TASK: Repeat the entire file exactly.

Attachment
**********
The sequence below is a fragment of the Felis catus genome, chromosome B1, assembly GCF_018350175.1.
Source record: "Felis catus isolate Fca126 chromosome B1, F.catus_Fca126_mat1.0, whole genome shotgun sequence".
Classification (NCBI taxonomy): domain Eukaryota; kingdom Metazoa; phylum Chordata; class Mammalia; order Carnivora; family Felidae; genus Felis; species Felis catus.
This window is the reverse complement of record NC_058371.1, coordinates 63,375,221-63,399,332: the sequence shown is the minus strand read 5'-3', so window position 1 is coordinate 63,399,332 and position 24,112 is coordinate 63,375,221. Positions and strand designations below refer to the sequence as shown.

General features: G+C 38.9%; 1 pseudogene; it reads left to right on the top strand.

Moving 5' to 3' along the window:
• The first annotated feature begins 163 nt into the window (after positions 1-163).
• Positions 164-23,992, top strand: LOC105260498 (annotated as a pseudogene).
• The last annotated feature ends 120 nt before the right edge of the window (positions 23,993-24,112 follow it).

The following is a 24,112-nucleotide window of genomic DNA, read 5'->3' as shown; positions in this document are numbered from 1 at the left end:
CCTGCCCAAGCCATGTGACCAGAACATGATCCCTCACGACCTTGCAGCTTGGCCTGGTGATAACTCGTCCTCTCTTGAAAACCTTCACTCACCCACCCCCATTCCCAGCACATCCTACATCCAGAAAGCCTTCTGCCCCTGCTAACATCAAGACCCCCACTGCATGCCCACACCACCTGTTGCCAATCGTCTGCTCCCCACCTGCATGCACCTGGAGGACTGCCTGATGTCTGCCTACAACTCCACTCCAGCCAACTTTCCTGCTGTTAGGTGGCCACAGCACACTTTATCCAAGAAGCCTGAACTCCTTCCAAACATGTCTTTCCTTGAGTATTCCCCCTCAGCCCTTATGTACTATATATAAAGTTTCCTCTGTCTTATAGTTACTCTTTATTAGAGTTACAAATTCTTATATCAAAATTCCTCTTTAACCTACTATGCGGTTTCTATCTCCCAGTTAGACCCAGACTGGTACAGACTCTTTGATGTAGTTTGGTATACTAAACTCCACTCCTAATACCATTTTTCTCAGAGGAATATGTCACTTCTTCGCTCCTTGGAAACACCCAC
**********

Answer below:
The sequence below is a fragment of the Felis catus genome, chromosome B1, assembly GCF_018350175.1.
Source record: "Felis catus isolate Fca126 chromosome B1, F.catus_Fca126_mat1.0, whole genome shotgun sequence".
Classification (NCBI taxonomy): domain Eukaryota; kingdom Metazoa; phylum Chordata; class Mammalia; order Carnivora; family Felidae; genus Felis; species Felis catus.
This window is the reverse complement of record NC_058371.1, coordinates 63,375,221-63,399,332: the sequence shown is the minus strand read 5'-3', so window position 1 is coordinate 63,399,332 and position 24,112 is coordinate 63,375,221. Positions and strand designations below refer to the sequence as shown.

General features: G+C 38.9%; 1 pseudogene; it reads left to right on the top strand.

Moving 5' to 3' along the window:
• The first annotated feature begins 163 nt into the window (after positions 1-163).
• Positions 164-23,992, top strand: LOC105260498 (annotated as a pseudogene).
• The last annotated feature ends 120 nt before the right edge of the window (positions 23,993-24,112 follow it).

The following is a 24,112-nucleotide window of genomic DNA, read 5'->3' as shown; positions in this document are numbered from 1 at the left end:
CCTGCCCAAGCCATGTGACCAGAACATGATCCCTCACGACCTTGCAGCTTGGCCTGGTGATAACTCGTCCTCTCTTGAAAACCTTCACTCACCCACCCCCATTCCCAGCACATCCTACATCCAGAAAGCCTTCTGCCCCTGCTAACATCAAGACCCCCACTGCATGCCCACACCACCTGTTGCCAATCGTCTGCTCCCCACCTGCATGCACCTGGAGGACTGCCTGATGTCTGCCTACAACTCCACTCCAGCCAACTTTCCTGCTGTTAGGTGGCCACAGCACACTTTATCCAAGAAGCCTGAACTCCTTCCAAACATGTCTTTCCTTGAGTATTCCCCCTCAGCCCTTATGTACTATATATAAAGTTTCCTCTGTCTTATAGTTACTCTTTATTAGAGTTACAAATTCTTATATCAAAATTCCTCTTTAACCTACTATGCGGTTTCTATCTCCCAGTTAGACCCAGACTGGTACAGACTCTTTGATGTAGTTTGGTATACTAAACTCCACTCCTAATACCATTTTTCTCAGAGGAATATGTCACTTCTTCGCTCCTTGGAAACACCCAC